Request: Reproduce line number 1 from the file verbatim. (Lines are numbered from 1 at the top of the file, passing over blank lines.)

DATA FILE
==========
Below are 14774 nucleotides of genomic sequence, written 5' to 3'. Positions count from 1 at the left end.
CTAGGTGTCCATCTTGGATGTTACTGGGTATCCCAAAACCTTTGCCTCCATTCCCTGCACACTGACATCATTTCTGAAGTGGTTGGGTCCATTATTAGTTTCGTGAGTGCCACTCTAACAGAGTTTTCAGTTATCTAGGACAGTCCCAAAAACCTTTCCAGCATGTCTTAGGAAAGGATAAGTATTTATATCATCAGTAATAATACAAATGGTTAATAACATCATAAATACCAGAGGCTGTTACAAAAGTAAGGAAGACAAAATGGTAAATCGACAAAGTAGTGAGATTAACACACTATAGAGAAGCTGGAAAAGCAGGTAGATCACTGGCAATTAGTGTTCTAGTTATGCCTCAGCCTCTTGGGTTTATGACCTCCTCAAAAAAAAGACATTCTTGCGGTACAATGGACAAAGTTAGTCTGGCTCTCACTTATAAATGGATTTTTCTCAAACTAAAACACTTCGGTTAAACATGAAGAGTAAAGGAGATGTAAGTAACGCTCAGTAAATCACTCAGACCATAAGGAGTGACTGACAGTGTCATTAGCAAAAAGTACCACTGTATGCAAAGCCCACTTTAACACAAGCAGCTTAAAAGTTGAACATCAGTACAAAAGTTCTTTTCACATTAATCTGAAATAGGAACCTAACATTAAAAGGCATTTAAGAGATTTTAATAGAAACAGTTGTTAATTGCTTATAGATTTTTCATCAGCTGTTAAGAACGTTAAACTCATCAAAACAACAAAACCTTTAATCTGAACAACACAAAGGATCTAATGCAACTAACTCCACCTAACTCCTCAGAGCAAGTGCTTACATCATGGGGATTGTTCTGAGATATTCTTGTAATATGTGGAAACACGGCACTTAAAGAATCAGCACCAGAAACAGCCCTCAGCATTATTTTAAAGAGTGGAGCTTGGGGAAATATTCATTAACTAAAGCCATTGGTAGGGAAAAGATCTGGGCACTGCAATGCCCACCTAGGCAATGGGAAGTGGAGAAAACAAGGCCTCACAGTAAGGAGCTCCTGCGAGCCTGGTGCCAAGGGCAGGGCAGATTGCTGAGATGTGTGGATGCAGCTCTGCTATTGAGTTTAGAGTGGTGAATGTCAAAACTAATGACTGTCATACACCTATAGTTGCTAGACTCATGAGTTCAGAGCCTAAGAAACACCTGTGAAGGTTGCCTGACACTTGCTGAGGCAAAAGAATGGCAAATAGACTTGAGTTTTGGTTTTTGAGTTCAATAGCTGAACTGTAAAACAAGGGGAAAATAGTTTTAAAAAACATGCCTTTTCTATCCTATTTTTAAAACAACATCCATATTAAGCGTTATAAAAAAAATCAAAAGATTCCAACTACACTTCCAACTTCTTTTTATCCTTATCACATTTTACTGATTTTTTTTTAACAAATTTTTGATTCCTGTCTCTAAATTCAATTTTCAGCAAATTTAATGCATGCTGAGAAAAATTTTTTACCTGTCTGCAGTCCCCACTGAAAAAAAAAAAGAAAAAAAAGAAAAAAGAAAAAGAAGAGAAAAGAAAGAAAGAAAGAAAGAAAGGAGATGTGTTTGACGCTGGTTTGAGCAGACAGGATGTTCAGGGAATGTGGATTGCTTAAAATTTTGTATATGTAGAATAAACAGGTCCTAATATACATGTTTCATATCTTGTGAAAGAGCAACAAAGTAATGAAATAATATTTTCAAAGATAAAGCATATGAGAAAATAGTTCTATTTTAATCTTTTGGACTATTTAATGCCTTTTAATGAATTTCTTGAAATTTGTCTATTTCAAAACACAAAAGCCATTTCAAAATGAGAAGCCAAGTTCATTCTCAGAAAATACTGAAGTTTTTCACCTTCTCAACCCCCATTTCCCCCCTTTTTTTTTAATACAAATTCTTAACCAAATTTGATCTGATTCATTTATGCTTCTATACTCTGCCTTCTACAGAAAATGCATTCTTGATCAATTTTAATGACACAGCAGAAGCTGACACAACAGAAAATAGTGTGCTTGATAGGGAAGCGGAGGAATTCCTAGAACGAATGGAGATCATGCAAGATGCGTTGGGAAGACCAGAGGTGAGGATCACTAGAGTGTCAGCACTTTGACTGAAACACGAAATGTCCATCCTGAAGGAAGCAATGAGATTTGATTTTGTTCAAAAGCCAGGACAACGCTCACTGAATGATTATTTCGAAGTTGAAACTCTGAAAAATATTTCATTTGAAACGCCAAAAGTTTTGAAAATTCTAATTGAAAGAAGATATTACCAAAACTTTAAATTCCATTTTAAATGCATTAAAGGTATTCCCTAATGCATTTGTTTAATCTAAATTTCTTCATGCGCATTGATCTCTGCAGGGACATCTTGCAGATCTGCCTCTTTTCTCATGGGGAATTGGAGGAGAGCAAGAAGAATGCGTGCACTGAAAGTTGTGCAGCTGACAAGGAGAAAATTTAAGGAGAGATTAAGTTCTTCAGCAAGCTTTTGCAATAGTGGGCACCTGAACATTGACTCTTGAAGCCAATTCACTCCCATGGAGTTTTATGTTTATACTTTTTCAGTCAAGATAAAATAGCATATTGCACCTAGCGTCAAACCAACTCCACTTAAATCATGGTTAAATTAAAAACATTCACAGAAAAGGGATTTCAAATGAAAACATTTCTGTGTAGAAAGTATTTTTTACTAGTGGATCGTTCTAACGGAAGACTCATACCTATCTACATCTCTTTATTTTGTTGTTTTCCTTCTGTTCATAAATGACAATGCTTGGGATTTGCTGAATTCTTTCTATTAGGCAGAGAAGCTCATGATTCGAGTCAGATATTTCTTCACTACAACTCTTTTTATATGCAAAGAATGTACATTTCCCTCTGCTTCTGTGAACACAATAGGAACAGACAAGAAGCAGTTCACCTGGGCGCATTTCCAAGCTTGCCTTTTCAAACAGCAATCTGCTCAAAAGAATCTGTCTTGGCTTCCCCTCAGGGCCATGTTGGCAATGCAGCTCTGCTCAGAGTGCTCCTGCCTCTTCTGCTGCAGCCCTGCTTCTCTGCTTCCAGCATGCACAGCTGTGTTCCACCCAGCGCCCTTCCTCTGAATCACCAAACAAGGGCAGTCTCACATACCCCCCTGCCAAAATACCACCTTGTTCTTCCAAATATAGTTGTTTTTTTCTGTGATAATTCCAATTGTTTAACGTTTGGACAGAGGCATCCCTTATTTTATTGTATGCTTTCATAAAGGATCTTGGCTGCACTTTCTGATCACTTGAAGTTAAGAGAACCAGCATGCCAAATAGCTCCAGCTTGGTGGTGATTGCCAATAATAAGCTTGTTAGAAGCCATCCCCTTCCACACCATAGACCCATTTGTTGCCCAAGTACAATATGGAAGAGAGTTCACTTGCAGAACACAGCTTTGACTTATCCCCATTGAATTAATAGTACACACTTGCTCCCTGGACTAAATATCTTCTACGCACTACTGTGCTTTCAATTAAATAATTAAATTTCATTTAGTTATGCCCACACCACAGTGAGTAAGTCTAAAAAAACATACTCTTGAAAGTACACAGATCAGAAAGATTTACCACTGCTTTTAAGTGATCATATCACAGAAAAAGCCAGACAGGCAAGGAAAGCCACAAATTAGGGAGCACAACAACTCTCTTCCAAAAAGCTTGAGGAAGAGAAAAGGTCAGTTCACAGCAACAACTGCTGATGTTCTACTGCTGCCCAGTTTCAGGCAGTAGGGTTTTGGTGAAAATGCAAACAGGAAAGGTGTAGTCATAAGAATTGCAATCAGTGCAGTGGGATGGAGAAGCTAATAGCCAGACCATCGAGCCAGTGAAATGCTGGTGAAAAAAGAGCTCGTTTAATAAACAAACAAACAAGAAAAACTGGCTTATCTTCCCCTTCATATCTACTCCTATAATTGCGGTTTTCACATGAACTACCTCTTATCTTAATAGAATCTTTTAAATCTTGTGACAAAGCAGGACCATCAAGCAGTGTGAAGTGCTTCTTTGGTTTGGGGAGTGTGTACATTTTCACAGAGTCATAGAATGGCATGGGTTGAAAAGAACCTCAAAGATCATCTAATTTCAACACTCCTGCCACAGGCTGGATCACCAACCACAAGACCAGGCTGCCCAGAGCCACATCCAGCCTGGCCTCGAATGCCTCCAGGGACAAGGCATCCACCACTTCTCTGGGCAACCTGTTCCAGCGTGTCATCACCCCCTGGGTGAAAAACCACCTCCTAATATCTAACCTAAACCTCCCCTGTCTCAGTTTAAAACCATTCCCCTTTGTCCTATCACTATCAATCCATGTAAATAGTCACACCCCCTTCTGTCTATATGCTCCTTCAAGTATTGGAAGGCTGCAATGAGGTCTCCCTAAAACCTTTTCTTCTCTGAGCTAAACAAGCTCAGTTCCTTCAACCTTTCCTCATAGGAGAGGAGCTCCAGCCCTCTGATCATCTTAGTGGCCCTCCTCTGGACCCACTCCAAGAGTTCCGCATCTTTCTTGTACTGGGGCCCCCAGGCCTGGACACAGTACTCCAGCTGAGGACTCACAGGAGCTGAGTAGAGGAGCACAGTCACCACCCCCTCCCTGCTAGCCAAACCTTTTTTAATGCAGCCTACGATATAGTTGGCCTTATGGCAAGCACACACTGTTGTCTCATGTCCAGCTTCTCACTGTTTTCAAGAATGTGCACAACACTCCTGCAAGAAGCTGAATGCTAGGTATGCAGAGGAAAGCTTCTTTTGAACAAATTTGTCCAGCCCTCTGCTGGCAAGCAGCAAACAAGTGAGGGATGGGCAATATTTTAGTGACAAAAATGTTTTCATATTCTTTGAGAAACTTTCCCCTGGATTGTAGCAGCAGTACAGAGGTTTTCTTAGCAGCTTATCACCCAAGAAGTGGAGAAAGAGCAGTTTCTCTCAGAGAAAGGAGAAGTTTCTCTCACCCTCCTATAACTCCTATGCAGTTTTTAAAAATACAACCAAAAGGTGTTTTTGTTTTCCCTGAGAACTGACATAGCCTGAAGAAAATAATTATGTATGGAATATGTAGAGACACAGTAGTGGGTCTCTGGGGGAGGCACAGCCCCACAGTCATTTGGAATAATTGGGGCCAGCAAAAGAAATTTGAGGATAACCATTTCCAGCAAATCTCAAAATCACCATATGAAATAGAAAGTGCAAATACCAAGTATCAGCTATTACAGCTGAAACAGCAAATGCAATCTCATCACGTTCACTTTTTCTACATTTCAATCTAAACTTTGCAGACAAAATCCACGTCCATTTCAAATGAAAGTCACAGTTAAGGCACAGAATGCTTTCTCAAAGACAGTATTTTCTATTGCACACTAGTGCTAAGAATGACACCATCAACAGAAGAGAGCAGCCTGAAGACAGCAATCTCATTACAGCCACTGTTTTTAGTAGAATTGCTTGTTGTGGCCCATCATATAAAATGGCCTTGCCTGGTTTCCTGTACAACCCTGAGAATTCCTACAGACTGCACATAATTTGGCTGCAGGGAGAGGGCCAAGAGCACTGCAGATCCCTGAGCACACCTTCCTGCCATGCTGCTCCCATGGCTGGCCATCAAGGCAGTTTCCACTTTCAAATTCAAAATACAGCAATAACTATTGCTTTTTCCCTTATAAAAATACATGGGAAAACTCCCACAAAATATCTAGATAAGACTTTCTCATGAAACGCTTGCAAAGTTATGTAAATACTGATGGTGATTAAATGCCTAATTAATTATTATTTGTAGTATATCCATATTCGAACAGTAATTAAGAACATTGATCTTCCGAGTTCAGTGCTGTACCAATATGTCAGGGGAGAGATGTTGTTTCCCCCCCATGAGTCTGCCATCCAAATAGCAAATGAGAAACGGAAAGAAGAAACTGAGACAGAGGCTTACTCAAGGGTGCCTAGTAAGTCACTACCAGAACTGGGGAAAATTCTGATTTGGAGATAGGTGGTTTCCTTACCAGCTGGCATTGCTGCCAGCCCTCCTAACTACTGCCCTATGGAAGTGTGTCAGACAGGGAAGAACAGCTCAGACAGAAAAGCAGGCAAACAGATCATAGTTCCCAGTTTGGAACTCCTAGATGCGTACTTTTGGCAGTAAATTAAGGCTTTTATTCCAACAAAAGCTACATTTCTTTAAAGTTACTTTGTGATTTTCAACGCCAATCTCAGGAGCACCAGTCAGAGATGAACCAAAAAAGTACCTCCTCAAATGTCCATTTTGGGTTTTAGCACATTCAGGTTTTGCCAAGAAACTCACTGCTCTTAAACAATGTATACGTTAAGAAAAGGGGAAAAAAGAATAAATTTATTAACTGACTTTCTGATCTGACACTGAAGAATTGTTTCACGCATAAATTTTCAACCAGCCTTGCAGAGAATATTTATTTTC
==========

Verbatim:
Below are 14774 nucleotides of genomic sequence, written 5' to 3'. Positions count from 1 at the left end.